“ CLOUDS and darkness are round about him :" If I were to stop here, if this were all I declared to you of a supreme being, what an imperfect, what a terrible idea you would have of God! how would you shrink from that darkness, which you could not penetrate, and those clouds which only wrapt the character you were anxious to know, and in which you are so deeply interested, in bewildered and distressing obscurity? Your condition would be that of the miserable Pagan, who is feeling out for God, if haply he may find him. And if I had paused here, if this had been all that God had condescended to reveal of himself, it would only have been in harmony with your conduct; you are too prone to cherish these imperfect ideas of God; you suffer them to influence your conduct; you dwell, obstinately dwell, on the dark side of the representation; you only look upon the darkness and the gloom; you will only listen to the thunder and the clarion; and if any light break upon the dismal scene, it is the lightnings chat dazzle, and the fire that consumes; and under the impreszion, the agonizing impression, of such views of the Deity, you requently exclaim, “ his terrors make me afraid, his mercy is clean gone for ever, and he will be favourable no more.” But there is neither wisdom, nor truth, nor integrity, in such imperfect and partial conceptions of the Deity. No! there is a holy congenial radiance beaming from the darkness of the cloud; and though clouds and darkness are round about him, yet righteousness and judgment are the habitations of his throne.

My brethren, the scriptures give us the most sublime representations of the Deity; and if there were no other proofs and comparisons than the pure, and coherent, and majestic delineation which is furnished in these pages, of the government and character of God, the obscene and monstrous mythology of the heathen would be sufficient to stamp upon these oracles the impress of an Almighty hand. I say the delineation which they give of the character and government of God, for the sacred writers are too wise to attempt to describe an essence which is purely spiritual; they only give us such information concerning the mysterious and inexplicable modes of his existence as is necessary to our right understanding of those relations, which he bears to us in the economy of providence and redemption. We never rise from the study of this book with an evidence in our minds that God cannot be as it represents him ; on the contrary, there is a consciousness within which even the most vain and careless observer must feel, that every representation is correct and true, and even that which is beyond the utmost grasp of our reason to comprehend, still commends itself to our reason as in harmony with every just idea of a being who, because of his infinity, must be beyond the grasp of a finite mind; and who is, therefore, in his arrangements, plans, and operations, mysterious and inexplicable to his creatures. Will the pride of reason and vain philosophy allow and acknowledge that there is most of God where we can least comprehend him, and infinite when he surpasses our finite and degraded intellects? “ Who by searching can find out God? who can find out the Almighty to perfection ?" and yet, Christian, where you cannot trace him, you may trust him with an unwavering confidence; with an unhesitating faith ; for the basis of his throne is “righteousness and judgment,” though the superstructure may be obscured, which shadows the summit where he sits concealed in the darkness of eternity. “ Clouds and darkness”—I feel the majesty of the terms! the words I utter thrill through my brain ! 66 Clouds and darkness are round about him; righteousness and judgment are the habitations of his throne.” Let us endeavour to elicit and illustrate the great truth asserted in our text, and to draw from it those practical lessons which it is calculated to afford. First, then, we are to elicit and illustrate the great truths contained in the text: “ Clouds and darkness are round about him, righteousness and judgment are the habitation of his throne.” God is a spirit, and when we read such language as this concerning the Deity, we must not suppose he has a bodily shape, a local habita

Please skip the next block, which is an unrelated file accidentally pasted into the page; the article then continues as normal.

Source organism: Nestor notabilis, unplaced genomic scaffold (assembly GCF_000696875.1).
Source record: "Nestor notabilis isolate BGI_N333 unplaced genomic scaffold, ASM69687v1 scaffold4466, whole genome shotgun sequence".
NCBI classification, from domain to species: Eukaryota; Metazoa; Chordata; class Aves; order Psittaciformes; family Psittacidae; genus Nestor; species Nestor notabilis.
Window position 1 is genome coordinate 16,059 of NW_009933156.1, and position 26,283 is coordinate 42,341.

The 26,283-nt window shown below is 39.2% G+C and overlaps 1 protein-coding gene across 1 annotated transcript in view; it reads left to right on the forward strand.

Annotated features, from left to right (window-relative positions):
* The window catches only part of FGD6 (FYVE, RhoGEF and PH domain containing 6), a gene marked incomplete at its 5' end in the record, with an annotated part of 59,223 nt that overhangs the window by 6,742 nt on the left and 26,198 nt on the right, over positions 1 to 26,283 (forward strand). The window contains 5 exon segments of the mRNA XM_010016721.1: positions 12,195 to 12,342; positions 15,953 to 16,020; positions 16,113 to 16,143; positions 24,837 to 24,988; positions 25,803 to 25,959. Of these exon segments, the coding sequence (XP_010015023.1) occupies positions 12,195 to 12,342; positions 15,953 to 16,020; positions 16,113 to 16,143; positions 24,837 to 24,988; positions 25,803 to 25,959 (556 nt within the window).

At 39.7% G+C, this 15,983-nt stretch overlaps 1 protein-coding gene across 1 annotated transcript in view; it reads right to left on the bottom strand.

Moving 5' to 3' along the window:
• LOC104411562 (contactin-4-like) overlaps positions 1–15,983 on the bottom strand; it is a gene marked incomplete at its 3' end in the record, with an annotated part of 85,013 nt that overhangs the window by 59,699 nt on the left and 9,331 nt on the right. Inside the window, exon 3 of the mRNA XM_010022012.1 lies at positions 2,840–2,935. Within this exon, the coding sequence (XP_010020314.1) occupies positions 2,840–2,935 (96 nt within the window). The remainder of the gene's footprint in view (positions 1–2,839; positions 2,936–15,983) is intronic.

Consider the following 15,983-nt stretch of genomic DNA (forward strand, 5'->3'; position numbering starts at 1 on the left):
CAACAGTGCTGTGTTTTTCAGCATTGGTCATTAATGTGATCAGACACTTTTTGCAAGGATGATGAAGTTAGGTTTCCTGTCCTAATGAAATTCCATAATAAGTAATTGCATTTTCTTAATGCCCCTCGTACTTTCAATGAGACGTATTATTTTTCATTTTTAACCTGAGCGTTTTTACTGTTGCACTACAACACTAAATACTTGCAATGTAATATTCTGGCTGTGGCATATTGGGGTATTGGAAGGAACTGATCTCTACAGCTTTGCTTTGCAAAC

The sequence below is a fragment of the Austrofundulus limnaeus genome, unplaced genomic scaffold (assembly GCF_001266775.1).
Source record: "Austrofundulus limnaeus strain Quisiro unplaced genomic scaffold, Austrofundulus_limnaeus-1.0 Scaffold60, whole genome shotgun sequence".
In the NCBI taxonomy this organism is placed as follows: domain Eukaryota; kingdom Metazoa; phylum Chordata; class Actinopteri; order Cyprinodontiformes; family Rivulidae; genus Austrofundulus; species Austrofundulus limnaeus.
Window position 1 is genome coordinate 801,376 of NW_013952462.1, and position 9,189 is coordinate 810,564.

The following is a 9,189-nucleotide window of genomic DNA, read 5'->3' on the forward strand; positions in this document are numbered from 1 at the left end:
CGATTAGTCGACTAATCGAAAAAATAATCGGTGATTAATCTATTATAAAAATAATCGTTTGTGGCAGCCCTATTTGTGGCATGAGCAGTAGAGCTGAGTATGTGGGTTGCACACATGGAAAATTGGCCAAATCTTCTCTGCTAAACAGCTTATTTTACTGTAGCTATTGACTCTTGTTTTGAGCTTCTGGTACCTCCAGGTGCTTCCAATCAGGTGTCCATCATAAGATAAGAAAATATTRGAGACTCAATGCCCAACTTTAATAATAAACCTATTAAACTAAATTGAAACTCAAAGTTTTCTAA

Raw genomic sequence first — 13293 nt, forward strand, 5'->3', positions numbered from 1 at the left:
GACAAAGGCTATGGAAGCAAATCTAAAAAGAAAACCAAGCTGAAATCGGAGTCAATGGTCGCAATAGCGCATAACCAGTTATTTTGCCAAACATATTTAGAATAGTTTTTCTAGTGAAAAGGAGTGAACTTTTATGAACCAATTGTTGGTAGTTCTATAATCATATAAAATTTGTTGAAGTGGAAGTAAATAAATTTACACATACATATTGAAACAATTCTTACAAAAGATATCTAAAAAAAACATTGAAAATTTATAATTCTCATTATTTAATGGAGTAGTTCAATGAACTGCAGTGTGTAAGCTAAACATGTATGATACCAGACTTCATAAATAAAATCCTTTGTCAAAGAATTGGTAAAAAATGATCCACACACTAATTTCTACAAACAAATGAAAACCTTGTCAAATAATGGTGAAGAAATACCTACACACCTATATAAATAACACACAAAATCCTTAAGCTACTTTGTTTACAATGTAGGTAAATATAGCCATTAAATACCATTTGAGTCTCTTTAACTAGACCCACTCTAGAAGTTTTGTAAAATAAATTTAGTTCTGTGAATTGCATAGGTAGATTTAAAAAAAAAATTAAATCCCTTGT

tion, a material throne, or that he dwells in pomp and splendour obvious to the senses of his creatures. We must not suppose that he has confirmation and figure, parts and passions, such as we have; no, though he sometimes assumes these material splendours, they are no part of Deity. Though he has sometimes spoken with an audible voice, the organs that uttered the voice were not the organs of Deity. Nothing that belongs to matter can attach to him; and if it were possible for us to conceive of pure, essential, all persuading, unlimited spirit, then we could have a just conception of thc Deity. But we cannot: it is to us with spirit as it is with eternity; and we could no more conceive of a Being, whose capacities and whose presence are unlimited, than we can conceive of a period that neither had beginning nor end. The moment we pass the threshold of these ideas, we plunge into a world, in which we are swallowed up and lost ! lost in the Godhead! lost in eternity! so that if it were not for these material representations, which are obvious to our senses, we should have no correct conceptions of the Deity, if clouds are the obscurity, and darkness is the concealment, in which he hides his purposes and plans from the idle and curious gaze of his creatures; and righteousness and judgment are those eternal principles of rectitude upon which his moral government proceeds, and by which, from first to last, he regulates the whole of his affairs. For I conceive that the passage is improperly rendered, “righteousness and judgment are the habitation of his throne”: the reading of the margin is better: “ the establishment of his throne”; for habitation has respect rather to being than to things; and the words are intended to convey to us the idea that finite rectitude is the principle of the divine government and the spring of all his conduct. Thus then the doctrine of the text is the mingled mystery and rectitude of the divine proceedings; and we shall appeal for illustration to the great scheme of human redemption and to the dispensations of his providence.

Ist. To the great scheme of human redemption.—And I love to treat this glorious subject thus : that we may see the wisdom of the wise destroyed, and the understanding of the prudent come to nought; that we may see the foolishness of God to be wiser than the wisdom of men, and the weakness of God to be stronger than the mightiest energies of the most exalted intelligencies. These Angels are lost! well may mortals fall and adore the mystery! There are abysses in it so deep, .so profound, that the prying eye of Gabriel cannot see the amazing depth, or measure the vast profound! mysteries into which the angels desired to look! How much is there in this great scheme of infinite justice and mercy that is dimly seen by mortals ; how much that mortals cannot comprehend, because of their finite capacities—much that God has not condescended to reveal at all! for clouds and darkness are round about him, righteousness and judgment are the habitation of his throne.” Our thought, brethren, with its strongest pinions, and